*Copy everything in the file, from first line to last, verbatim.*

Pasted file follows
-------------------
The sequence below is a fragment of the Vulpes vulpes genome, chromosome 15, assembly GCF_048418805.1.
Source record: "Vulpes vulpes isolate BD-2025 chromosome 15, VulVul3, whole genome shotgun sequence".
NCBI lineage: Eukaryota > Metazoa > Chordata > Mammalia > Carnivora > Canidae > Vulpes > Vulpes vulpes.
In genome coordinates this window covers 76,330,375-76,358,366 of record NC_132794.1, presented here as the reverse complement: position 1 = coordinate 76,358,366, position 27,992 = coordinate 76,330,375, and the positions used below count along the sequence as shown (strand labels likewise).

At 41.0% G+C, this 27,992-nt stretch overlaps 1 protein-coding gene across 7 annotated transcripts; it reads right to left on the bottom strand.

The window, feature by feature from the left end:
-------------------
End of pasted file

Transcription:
The sequence below is a fragment of the Vulpes vulpes genome, chromosome 15, assembly GCF_048418805.1.
Source record: "Vulpes vulpes isolate BD-2025 chromosome 15, VulVul3, whole genome shotgun sequence".
NCBI lineage: Eukaryota > Metazoa > Chordata > Mammalia > Carnivora > Canidae > Vulpes > Vulpes vulpes.
In genome coordinates this window covers 76,330,375-76,358,366 of record NC_132794.1, presented here as the reverse complement: position 1 = coordinate 76,358,366, position 27,992 = coordinate 76,330,375, and the positions used below count along the sequence as shown (strand labels likewise).

At 41.0% G+C, this 27,992-nt stretch overlaps 1 protein-coding gene across 7 annotated transcripts; it reads right to left on the bottom strand.

The window, feature by feature from the left end: